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Sun, July 21

PV council approves new noise ordinance

PRESCOTT VALLEY – It's a good thing for some Prescott Valley music lovers that the days of the boom box are over.

If it weren't for the more popular headphones and hand-held CD players easily available today, pedestrians who enjoy listening to music would likely violate a new Prescott Valley law.

The Town Council voted Thursday to tighten its noise ordinance and include restrictions on hand-held mechanical music players.

The council did, however, express concerns about how to enforce the revised ordinance.

If other people can hear the noise or notice the music's vibrations as far as 50 feet away, it will be illegal music in Prescott Valley beginning Jan. 10.

That restriction applies to people listening to music on public property between 8 a.m. and 10 p.m.

If it's between 10 p.m. and 8 a.m., it's a violation of PV law if anyone other than the operator can hear the music or vibrations from any distance when the operator is on public property.

The town's old noise ordinance included restrictions on sound systems in vehicles, but not for pedestrians.

And it didn't include restrictions on vibrations, which people can sometimes sense a block away from vehicles carrying bass boosters in their sound systems.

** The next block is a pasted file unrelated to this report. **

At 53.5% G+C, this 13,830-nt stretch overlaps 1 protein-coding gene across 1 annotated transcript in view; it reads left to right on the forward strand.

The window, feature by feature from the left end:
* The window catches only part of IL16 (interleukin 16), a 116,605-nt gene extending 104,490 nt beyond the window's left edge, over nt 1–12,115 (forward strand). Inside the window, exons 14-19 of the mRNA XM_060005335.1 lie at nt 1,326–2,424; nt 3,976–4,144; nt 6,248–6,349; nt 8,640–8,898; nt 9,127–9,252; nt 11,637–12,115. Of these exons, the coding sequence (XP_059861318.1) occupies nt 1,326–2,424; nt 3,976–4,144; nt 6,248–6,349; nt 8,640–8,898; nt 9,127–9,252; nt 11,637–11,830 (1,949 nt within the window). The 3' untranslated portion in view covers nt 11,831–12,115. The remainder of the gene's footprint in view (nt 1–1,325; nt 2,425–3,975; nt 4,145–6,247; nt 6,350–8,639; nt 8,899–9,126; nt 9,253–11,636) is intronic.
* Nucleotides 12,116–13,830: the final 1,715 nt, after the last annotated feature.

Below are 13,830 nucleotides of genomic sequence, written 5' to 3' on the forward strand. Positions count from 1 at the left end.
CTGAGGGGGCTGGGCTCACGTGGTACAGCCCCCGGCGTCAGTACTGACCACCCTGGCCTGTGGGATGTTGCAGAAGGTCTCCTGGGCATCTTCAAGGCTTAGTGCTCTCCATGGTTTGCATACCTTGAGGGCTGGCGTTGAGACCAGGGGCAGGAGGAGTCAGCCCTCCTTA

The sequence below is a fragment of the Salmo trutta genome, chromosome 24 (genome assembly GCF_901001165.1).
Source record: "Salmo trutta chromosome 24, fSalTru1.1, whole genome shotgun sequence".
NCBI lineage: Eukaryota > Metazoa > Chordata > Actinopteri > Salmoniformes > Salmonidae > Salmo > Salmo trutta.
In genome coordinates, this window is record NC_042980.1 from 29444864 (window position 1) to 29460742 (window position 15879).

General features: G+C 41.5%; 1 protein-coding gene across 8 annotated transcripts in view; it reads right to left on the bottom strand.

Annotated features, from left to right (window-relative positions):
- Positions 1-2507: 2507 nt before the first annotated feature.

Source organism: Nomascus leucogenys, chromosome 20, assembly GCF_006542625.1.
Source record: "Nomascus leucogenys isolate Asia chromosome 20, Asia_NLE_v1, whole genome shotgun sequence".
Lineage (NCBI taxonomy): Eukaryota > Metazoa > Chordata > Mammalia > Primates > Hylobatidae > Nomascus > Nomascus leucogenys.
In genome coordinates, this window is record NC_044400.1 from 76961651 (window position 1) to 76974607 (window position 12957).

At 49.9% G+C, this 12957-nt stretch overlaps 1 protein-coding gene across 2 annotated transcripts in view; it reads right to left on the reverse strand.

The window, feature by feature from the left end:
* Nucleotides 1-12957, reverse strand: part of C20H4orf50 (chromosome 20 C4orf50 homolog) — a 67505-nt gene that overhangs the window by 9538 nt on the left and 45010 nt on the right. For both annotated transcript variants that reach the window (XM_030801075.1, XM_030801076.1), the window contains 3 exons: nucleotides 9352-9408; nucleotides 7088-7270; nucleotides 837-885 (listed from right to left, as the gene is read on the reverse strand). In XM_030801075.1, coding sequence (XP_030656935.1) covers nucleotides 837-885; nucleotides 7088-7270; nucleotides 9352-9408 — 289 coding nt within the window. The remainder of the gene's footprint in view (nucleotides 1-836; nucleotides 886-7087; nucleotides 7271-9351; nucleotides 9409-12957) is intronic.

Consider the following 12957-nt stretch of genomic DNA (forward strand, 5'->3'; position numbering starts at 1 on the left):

The revised ordinance also expands restrictions on sound systems in vehicles.

Instead of prohibiting "loud and raucous" noise, it now prohibits noise from a sound amplification system that is "plainly audible" from 50 feet away.

The revised ordinance also prohibits amplified sound "which causes a person to be aware of vibration accompanying the sound" at 50 feet.

Emergency, public safety, utility and government vehicles are exempt from the ordinance.

Some parts of the noise ordinance remain the same:

• Vehicle mufflers must be in good working order, and it's against the law to use a cutout, by-pass or similar muffler elimination appliance.

• Construction activity is illegal between 7 p.m. and 7 a.m., unless it's an emergency with town permission, someone has a town permit, or the town's Public Works employees are doing the work.

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